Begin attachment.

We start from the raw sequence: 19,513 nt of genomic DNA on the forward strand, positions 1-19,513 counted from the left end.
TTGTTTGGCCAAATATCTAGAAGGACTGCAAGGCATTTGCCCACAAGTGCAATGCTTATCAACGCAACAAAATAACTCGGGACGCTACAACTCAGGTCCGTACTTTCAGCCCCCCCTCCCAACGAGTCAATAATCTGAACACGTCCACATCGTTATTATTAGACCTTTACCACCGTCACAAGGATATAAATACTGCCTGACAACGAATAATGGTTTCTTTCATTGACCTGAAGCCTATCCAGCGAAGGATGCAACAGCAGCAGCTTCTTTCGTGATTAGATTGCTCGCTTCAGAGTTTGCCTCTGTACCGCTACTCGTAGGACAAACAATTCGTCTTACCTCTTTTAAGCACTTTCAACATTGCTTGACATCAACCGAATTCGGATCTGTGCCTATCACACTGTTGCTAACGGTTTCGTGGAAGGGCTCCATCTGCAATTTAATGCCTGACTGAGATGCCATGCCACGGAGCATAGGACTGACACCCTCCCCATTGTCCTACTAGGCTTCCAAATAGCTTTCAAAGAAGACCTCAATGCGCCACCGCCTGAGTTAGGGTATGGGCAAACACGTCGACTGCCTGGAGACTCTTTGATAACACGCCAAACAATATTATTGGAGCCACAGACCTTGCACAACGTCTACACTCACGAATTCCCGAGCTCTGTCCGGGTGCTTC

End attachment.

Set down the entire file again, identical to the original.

We start from the raw sequence: 19,513 nt of genomic DNA on the forward strand, positions 1-19,513 counted from the left end.
TTGTTTGGCCAAATATCTAGAAGGACTGCAAGGCATTTGCCCACAAGTGCAATGCTTATCAACGCAACAAAATAACTCGGGACGCTACAACTCAGGTCCGTACTTTCAGCCCCCCCTCCCAACGAGTCAATAATCTGAACACGTCCACATCGTTATTATTAGACCTTTACCACCGTCACAAGGATATAAATACTGCCTGACAACGAATAATGGTTTCTTTCATTGACCTGAAGCCTATCCAGCGAAGGATGCAACAGCAGCAGCTTCTTTCGTGATTAGATTGCTCGCTTCAGAGTTTGCCTCTGTACCGCTACTCGTAGGACAAACAATTCGTCTTACCTCTTTTAAGCACTTTCAACATTGCTTGACATCAACCGAATTCGGATCTGTGCCTATCACACTGTTGCTAACGGTTTCGTGGAAGGGCTCCATCTGCAATTTAATGCCTGACTGAGATGCCATGCCACGGAGCATAGGACTGACACCCTCCCCATTGTCCTACTAGGCTTCCAAATAGCTTTCAAAGAAGACCTCAATGCGCCACCGCCTGAGTTAGGGTATGGGCAAACACGTCGACTGCCTGGAGACTCTTTGATAACACGCCAAACAATATTATTGGAGCCACAGACCTTGCACAACGTCTACACTCACGAATTCCCGAGCTCTGTCCGGGTGCTTC